A very important part of this study was the use of the Web Forum and class discussion, trying to integrate Vygotsky’s principles of the Zone of Proximal Development in order to increase the students’ learning. After each posting was completed, an in-class discussion was held to allow the students to vocalize their results in the target language, make corrections, and evaluate and understand some of the grammatical structures. Opinions of the Web Forum were favorable, where no less than 70% of the class agreed to any one question on the relative enjoyment, ease of use, and educational value of the postings (see Figure 3). Students claimed to enjoy "looking at other people’s work" or "comparing answers". An average of 82% of the students thought posting their findings on the web forum were a good way to learn. The in-class review was our way of reinforcing the learning of the subject they chose for each activity. An average of 79% of the students felt they were better prepared for class discussion because they posted their results on the web forum and an average of 81% of the students liked reviewing the postings in class. If we go back to where we discussed the integration of these technologies in the FL classroom, and recall the four aspects of social learning process where cognitive development occurs, and Vygotsky’s ZPD can be reached (Alm-Lequeux, 2001, p. 2-3), you will see that the web postings in class discussion, touches upon all four of those aspects:

-the learners were able to engage in a dialog with peers about the target culture and in the target language.

-the learners were made aware of specific linguistic items occurring in texts and discussions.

-the activity used authentic materials which contained relevant linguistic forms.

-grammatical structures were addressed according to their linguistic function.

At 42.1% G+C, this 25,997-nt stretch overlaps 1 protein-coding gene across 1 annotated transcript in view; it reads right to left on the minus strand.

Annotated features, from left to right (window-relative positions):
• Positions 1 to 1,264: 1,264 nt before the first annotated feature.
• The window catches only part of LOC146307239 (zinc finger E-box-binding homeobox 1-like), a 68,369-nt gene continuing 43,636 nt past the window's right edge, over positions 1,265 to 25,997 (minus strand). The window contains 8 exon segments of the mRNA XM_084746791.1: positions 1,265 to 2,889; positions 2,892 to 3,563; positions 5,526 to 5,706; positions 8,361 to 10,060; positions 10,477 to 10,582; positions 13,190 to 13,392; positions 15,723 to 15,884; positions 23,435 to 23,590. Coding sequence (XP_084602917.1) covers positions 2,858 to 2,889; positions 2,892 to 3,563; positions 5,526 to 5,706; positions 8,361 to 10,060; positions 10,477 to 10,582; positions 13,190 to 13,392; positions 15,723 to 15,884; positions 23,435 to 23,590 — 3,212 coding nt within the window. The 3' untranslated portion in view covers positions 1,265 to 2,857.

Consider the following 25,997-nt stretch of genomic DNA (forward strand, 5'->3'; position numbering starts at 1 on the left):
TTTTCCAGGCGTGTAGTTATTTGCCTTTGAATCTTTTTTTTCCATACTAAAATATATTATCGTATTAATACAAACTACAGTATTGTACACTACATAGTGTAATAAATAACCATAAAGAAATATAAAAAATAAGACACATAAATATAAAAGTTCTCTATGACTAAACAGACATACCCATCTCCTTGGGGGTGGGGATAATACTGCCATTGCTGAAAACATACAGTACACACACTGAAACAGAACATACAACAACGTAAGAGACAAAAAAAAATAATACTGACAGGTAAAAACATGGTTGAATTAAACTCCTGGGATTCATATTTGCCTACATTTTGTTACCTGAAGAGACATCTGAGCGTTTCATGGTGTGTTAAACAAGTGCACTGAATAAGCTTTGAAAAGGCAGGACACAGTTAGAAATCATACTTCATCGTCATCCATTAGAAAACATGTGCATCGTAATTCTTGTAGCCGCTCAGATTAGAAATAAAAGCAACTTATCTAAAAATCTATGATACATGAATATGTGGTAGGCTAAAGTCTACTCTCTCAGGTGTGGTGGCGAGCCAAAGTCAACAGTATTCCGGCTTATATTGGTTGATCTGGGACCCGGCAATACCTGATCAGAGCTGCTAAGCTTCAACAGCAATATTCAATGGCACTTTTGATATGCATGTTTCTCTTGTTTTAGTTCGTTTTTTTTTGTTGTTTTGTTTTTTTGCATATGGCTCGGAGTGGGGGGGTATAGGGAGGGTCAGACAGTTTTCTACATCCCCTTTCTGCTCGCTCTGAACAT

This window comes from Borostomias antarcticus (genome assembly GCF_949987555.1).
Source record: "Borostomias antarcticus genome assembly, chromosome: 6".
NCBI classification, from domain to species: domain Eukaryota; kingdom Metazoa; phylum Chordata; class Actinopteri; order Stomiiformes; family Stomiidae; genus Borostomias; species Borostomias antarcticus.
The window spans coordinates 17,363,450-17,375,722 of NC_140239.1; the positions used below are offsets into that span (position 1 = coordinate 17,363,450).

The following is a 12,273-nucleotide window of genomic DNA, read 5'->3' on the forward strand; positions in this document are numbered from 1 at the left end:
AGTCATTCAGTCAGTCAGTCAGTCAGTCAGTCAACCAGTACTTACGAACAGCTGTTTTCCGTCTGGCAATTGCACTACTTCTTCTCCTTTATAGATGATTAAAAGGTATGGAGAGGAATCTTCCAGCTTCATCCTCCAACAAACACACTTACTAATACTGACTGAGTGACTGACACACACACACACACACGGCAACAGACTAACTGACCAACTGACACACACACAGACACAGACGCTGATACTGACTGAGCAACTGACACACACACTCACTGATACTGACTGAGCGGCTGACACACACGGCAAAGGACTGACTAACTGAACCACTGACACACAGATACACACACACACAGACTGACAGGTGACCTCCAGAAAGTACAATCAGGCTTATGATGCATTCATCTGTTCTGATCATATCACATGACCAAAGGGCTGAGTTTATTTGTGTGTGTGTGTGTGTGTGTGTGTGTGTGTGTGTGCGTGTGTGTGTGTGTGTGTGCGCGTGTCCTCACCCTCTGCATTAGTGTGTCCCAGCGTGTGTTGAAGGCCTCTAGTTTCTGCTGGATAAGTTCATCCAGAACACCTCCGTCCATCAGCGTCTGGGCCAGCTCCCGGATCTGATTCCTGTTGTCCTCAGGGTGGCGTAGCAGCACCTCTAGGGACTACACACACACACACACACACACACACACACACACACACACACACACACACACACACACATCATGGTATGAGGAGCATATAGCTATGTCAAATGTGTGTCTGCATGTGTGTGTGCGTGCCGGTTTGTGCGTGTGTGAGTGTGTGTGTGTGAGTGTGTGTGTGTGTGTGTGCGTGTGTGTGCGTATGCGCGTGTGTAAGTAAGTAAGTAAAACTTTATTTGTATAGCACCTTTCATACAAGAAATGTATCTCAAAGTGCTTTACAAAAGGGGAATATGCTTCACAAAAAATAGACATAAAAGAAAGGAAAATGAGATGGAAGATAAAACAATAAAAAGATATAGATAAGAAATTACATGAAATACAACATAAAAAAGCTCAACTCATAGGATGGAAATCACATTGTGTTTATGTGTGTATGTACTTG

On the down side, one student did state that they "sometimes find it embarrassing to share their work with the entire class". This was something that was overlooked in the study and could have been easily avoided with the use of aliases. The students could submit a name for the professor to know, and post their work accordingly, using the alias. In this respect, the student would be completing the assignments and receiving credit, yet not have to "share" their work with the entire class due to the anonymity the alias would provide.

Only a maximum of 3% (1 student) strongly disagreed to some of the questions posed on the website to the relevance and interest of the content for Activity #2 and the enjoyment of using the weather web page for Activity #1. Comments made such as: "Make the website more presentable", or "my computer is terrible" may have contributed to those responses. Still, the majority of students agreed with all questions presented on the surveys, implying that the study did indeed elicit positive feelings, and most students were in favor of and enjoyed the aspects of the web searches and forum postings.

Not surprisingly, the highest scores were received in the assessment and opinions of the websites used (see Figure 2), with a mean of 90% of the students agreeing to the questions presented on ease of use, presentation, enjoyment, relevance...etc. Students comments stated "it was different, something new and interesting" and that they liked "learning things about a country that aren’t in the book". These were two main aspects the study was based upon: Through an increase in exposure to the language and access to things not available in their text, we hoped students would become interested in the subject matter and improve their language skills. An average of 75% of the students, agreed to being more interested in learning more about their country because of the activities presented and an average 76% of the students claimed they believed their language skills increased because of the activities.


This study used the implementation of web searches, web forum postings, and in-class review as a means to integrate authentic materials into the classroom, increase motivation, and improve language skills. The positive results of the surveys may encourage researchers and educators to continue exploring this topic and making advancements in the area of integrating such technology in the classroom. Through the principles of Vygotsky’s Zone of Proximal Development, the in-class review of the web forum postings, allowed students to reach a cognitive change. The study shows that most students were in favor of and enjoyed the aspects of the web searches and forum postings as indicated by the results in the surveys. The study also implies that the Internet contains many valuable resources that can be implemented into the Foreign Language Classroom


Alm-Lequeux, A. "Using the Internet as a Zone of Proximal Development for Teaching Indirect Speech: A Vygotskyan Approach" UP 34.1. (Spring 2001): 1-8.